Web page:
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Sunday, August 26, 2018

4: Thinking at Odds

            Lacing her shoes for Thursday night’s Mixed Doubles Night, Jasmine lets out a sigh, certain that Davie would miss the night.  The elders could ex-communicate her only from church, not a private club, but what about Davie?  Could they order him away from a club none of them attends?  Or even from just Mixed Doubles Night?  
            She wonders whether the elders were made aware of the connection she and Davie have at Glendale.  If so, it wasn’t from Jasmine, who had never been given the chance to share her story.  But what might Davie have said?  And what might the elders have ordered of him?  
            Glendale Racquet Club was Davie’s escape.  Na├»ve people think pastors have it easy.  They’re working in a Christian environment, serving Christians, and reporting to Christians. What, they ask, could be sweeter than that?  Jasmine knew better.  Just two weeks ago, during a water break between sets, Davie asked, “What would I do without you guys?” then he smiled at Jasmine, adding, “and gals!”  Just as he began the next line, “I’d –,“ the group finished it with him: “go bonkers!”  They’d heard him say it plenty of times before.  Sweating out a fast-paced match of tennis with plenty of overhead slams was Davie’s way of letting out his steam, releasing his stress, and keeping him sane, so he could return to work the next day and be the loving, caring, thoughtful, and patient pastor the church needed him to be.  Could the elders foresee the impact on their church if they stripped him of his outlet so he'd “go bonkers”?
            Jasmine formally met Davie the day Pres. Obama announced he’d just had Osama bin Laden assassinated.  Gabbi had been prodding Jasmine and Mindy to join Mixed Doubles Night, which needed more women, and they finally did that night.  When the regulars discovered Davie had recognized Jasmine from his church, the group gave the newbie to Davie as his partner for the night.  Neither had seen the other play.  Jasmine took a breath.  What if she didn’t know where to position herself, or which shots to take and which to surrender, or when to race to the net and when to protect back court?  New partners, even strong ones, usually have to lose a few games before they can gel enough to win.  And what if she didn’t play up to his standards?  To her relief, her worries were unfounded.  From the start, the two knew exactly where to be, what to poach at the net, how to support each other, and how to set one another up for the winning shot.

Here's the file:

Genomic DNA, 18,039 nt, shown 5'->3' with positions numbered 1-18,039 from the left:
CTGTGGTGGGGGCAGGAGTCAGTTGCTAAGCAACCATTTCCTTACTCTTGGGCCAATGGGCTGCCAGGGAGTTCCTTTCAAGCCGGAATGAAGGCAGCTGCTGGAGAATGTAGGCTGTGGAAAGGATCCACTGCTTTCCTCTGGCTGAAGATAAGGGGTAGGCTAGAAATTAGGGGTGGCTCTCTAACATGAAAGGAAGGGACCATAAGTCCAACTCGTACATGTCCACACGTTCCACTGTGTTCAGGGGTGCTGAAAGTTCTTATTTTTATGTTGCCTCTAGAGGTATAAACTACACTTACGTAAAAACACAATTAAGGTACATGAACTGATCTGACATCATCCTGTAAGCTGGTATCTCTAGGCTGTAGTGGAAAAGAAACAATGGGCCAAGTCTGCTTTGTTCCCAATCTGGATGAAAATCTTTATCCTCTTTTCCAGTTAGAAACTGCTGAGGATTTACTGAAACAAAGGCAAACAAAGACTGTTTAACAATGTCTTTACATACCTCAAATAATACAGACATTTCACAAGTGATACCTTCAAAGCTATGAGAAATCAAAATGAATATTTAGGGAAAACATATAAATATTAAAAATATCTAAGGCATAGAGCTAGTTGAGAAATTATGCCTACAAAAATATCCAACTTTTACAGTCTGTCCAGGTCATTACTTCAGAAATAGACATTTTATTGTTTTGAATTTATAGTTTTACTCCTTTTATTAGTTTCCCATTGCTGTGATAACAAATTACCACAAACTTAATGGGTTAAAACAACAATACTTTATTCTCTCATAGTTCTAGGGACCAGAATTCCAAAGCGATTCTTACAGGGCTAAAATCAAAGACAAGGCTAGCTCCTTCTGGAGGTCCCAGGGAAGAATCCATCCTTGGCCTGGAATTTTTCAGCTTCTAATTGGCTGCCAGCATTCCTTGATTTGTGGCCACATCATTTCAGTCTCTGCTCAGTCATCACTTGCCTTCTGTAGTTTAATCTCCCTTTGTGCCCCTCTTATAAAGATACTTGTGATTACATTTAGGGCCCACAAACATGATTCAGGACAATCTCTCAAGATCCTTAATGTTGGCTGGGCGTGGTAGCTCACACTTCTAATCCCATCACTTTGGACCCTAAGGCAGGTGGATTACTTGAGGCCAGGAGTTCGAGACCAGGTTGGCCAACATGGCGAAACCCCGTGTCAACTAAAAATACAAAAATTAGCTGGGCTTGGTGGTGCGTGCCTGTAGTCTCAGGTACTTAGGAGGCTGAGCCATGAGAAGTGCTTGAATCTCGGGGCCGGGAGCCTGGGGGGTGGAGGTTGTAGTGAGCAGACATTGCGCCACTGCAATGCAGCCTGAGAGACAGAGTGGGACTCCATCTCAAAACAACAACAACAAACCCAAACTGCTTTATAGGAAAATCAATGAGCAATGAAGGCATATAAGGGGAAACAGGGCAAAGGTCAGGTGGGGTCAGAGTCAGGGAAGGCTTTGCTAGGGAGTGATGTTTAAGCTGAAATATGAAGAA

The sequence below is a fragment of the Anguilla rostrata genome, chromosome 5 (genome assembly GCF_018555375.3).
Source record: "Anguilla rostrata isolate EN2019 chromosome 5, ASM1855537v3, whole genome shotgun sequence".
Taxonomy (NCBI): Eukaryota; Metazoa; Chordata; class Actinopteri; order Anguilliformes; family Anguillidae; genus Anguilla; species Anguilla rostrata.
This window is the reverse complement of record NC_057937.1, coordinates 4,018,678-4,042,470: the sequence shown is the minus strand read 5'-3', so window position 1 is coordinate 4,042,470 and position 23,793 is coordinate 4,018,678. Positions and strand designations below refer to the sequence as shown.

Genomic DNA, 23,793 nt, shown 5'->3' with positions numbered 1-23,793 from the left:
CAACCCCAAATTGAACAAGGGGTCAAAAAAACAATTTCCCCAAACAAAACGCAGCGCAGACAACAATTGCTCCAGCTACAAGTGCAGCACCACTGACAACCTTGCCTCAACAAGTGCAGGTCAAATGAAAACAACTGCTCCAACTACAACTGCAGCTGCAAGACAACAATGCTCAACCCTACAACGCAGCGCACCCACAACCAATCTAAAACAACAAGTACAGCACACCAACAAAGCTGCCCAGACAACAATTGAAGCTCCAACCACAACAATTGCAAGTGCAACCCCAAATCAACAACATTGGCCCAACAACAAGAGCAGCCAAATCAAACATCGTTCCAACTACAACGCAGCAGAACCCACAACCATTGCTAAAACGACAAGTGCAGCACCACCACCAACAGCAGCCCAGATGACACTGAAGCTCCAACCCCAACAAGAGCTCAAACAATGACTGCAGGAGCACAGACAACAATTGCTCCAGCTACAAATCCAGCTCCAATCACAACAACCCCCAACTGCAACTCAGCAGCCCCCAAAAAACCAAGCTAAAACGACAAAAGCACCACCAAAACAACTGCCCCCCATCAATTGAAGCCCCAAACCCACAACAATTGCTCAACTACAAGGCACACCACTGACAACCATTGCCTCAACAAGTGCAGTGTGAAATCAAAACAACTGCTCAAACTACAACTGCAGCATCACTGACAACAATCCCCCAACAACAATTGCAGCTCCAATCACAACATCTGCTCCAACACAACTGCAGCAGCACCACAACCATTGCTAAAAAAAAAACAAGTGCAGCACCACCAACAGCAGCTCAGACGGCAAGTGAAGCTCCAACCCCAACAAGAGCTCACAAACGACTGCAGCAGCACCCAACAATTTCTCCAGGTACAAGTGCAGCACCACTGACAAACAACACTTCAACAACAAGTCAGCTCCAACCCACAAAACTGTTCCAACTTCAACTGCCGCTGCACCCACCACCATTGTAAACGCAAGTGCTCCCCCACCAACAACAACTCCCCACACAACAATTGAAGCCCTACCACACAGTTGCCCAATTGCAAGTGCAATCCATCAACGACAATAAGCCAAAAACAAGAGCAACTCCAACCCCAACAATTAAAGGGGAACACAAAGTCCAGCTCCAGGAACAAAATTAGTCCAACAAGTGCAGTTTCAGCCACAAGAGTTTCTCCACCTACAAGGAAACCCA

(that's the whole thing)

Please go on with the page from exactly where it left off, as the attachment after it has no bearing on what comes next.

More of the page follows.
That first set was close.  Jamine and Davie were up 6-5 against Theresa and BD, Davie’s standard Men’s Doubles partner.  But they were receiving serve, and no one had yet broken serve, so they expected to go into a tie-breaker.  Unless Davie and Jasmine could break serve, right here, right now, at ad-out, set point.  BD served to Davie, who returned it back court to Theresa’s backhand, fast with heavy top-spin, then Davie rushed the net.  Theresa sent it down the line to Jasmine, who pulled BD over with a tight cross-court shot to the front alley.  BD raced forward, opening center court.  But Davie and Jasmine’s center left was also open. BD seized the window, bypassed Davie at the net, and sent his shot to the ad court’s center back line.  Jasmine raced back and to the left and made it in time for her two handed backhand to send a straight low one, passing BD, to the center deuce court back line.  Davie, at the net, ran center, seeming to switch court sides.  Theresa, seeing Davie move right, hit a drop shot short to the ad court.  But Davie had tricked her and side stepped back to the ad side just in time to volley a winner, a short fast one to the alley in the ad court.